This Is Not the Internet We Were Promised – Info Gadgets

Unprecedented access to information should have made modern flat Earth societies extinct. Why hasn’t it? 72% of Americans believe “traditional major news sources report news they know to be fake, false, or purposefully misleading,” according to a poll by Axios and SurveyMonkey.

Our teens are turning to so-called flop accounts on Instagram to get news. The kids claim they cannot trust traditional journalists who are locked into their own perspective and instead seek out crowd sourced, meme-based information some of which is filled with “polarization, drama, and misinformation.”

The 2016 election was influenced by Russians. This has been reconfirmed by the US intelligence community and both congressional intelligence committees. However, when I ask folks in my area, rural Georgia, no one believes it or even cares to hear the details. Now these same folks are warning its happening again, but so few care.

According to a 2008 study at UCLA, when you read a book, instead of reading online, you learn more. This is because of the way working and long term memory work. The theory goes, when you’re reading a book, you are less interrupted, and the brain can do the work of transferring the info from working memory (the reading and comprehension) to long term (where it creates a schema that our brain uses to model reality in new ways). When reading online, we’re reading scattershot topics and distracted by ads and other links which distracts our working memory. Never would we have assumed back in those days that ads would infect our beloved reading so greatly that it would lose its ability to teach us.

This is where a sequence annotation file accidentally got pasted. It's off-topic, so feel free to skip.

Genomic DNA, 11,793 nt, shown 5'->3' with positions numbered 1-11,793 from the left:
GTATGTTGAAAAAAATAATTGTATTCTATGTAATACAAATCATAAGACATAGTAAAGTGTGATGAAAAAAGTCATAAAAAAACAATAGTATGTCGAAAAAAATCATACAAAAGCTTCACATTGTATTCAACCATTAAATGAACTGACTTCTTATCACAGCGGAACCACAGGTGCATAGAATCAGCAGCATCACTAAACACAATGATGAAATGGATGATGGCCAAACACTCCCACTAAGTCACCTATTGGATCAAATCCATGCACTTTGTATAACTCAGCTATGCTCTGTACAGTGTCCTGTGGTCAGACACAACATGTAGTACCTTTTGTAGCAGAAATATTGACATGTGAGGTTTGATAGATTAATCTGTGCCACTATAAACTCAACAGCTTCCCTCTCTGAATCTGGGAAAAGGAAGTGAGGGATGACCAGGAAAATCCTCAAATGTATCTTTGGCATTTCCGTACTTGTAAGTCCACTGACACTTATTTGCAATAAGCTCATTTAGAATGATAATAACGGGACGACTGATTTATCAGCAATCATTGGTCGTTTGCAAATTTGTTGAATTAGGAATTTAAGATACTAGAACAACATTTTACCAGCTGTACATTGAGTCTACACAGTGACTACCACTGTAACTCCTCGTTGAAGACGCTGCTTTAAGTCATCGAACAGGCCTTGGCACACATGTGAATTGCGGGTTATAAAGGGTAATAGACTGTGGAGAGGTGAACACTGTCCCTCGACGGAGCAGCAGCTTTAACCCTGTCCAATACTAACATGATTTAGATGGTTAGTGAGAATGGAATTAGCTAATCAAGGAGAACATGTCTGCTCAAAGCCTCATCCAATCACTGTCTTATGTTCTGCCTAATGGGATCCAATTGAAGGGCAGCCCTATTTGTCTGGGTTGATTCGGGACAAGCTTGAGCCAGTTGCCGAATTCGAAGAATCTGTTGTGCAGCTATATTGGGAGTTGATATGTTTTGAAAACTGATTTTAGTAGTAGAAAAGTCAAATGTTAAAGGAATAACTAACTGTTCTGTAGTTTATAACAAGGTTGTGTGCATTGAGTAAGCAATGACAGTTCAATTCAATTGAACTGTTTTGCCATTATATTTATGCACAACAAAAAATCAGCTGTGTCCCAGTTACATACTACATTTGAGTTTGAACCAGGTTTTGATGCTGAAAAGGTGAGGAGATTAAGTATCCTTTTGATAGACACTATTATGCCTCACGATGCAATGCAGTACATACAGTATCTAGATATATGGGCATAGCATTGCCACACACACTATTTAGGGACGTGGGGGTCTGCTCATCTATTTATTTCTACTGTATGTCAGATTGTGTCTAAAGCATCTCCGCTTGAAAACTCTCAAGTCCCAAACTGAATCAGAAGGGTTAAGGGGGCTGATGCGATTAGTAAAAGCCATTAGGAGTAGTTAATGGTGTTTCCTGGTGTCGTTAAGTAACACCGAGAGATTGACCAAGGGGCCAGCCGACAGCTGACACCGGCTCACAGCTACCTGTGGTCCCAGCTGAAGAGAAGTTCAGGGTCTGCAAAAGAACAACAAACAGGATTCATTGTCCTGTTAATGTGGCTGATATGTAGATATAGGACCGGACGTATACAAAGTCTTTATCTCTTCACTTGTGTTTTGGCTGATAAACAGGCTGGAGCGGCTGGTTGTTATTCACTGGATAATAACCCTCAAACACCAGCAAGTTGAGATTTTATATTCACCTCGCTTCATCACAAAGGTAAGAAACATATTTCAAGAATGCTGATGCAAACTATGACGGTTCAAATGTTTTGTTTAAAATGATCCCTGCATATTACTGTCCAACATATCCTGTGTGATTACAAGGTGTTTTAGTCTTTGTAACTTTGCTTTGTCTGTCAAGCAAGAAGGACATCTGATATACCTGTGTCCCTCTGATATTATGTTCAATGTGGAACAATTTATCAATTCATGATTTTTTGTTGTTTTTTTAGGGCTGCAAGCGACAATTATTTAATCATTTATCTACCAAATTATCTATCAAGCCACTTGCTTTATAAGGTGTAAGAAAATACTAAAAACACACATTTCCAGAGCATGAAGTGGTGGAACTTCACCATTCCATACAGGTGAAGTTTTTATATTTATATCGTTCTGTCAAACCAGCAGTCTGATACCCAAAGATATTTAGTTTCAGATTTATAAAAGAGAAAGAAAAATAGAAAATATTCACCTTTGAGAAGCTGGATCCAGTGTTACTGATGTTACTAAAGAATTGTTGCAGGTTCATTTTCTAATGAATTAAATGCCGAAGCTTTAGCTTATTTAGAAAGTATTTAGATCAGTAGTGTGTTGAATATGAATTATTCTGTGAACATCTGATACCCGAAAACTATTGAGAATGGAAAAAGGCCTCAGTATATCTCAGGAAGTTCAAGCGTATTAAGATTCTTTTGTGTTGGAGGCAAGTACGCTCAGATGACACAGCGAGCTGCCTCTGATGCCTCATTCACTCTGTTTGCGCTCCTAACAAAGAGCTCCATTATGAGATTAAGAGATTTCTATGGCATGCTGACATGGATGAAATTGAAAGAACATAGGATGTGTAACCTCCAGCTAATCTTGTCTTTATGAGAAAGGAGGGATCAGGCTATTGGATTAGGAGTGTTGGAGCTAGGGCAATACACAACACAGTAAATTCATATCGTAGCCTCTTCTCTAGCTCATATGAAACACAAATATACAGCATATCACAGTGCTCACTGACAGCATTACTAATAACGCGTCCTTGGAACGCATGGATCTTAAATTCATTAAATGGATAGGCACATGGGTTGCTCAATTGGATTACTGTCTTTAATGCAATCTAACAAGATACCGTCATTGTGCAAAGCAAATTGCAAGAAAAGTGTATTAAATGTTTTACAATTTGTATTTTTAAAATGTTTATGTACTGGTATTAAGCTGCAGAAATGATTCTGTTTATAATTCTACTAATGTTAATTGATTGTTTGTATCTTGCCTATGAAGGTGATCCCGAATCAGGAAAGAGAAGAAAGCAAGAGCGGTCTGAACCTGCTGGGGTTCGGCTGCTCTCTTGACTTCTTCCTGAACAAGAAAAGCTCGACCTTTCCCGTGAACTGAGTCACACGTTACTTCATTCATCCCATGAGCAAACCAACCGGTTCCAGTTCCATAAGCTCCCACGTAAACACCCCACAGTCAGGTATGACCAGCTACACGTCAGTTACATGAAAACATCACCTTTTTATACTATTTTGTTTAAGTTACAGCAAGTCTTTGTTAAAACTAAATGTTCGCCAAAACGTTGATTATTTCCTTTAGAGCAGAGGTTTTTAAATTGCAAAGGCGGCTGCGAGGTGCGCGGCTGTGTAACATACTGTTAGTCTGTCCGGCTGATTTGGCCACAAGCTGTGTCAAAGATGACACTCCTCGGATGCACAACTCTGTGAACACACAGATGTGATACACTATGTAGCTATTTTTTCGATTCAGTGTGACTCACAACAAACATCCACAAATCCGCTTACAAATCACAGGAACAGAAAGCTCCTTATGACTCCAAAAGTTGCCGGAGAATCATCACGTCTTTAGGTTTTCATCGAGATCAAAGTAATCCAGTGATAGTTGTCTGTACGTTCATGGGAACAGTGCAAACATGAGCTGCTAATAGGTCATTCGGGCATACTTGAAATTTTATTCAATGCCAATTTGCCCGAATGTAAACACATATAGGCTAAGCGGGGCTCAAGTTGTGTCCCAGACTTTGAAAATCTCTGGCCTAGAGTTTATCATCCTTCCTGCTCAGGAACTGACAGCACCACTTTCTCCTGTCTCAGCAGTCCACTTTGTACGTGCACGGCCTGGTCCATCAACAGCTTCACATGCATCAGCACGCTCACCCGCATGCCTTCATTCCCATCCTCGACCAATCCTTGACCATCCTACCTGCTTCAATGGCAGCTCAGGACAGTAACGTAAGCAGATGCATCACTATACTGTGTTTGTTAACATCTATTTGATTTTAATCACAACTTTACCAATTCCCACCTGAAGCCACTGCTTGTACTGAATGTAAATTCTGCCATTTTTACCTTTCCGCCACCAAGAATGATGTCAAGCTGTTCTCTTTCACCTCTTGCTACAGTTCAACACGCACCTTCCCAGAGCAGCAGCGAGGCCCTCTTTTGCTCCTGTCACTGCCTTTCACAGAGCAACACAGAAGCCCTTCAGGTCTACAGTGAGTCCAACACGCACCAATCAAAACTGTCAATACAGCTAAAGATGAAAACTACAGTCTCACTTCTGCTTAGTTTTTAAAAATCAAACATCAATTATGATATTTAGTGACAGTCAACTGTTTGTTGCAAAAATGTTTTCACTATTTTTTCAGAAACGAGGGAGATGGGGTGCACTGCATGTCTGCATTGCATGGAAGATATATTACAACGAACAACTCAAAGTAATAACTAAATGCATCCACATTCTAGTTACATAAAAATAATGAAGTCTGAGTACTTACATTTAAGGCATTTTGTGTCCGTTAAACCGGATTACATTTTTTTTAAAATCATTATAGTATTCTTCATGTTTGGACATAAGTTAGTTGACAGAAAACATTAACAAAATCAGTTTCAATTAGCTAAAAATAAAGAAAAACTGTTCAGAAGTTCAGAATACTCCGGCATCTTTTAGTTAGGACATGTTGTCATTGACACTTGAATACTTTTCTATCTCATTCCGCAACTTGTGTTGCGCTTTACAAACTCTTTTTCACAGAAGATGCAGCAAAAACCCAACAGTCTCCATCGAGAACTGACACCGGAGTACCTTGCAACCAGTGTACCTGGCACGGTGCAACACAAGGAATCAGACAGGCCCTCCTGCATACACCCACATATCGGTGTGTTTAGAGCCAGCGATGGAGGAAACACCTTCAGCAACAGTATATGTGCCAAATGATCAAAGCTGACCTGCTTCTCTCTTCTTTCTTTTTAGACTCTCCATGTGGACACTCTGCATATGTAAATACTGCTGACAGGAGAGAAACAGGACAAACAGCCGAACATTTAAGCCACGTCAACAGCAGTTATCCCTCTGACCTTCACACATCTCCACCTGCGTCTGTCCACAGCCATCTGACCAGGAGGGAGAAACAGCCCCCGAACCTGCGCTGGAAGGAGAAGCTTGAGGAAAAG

That’s assuming people even try to read when they get online. Many times, I see people mindlessly scrolling with eyes glazed. Pics, memes, screeds, and ads in an endless stream barely registering as it scrolls by to be replaced by the next bit that we’re so afraid of missing out on. tl;dr — FOMO

My friend and I did not know that algorithms would sort information by engagement rather than accuracy. We did not know that the dictators toppled by social movements would be replaced by new dictators. We did not know celebrities would use their influence to sell snake oil, hangout with violent leaders, or threaten to become a violent leader themselves.

We also did not know that Steve Jobs’ strange fruit-based diet would contribute to his contraction of pancreatic cancer, or that his fascination with questionable medical practices would delay effective treatments.

We expected more. A Gutenberg Revolution 2.0. A wiser and faster world for our children, who are now in elementary school. We asked for eBooks, not Facebook. We dreamed of voters deciding on issues directly, not a Congress that barely functions even with one party controlling both houses and the oval. We wanted open information where degrees weren’t shielded by gatekeepers, not lifetimes of student debt with no worthwhile job prospects for degree holders.

This is not the internet we were promised. What happened?

Article Prepared by Ollala Corp

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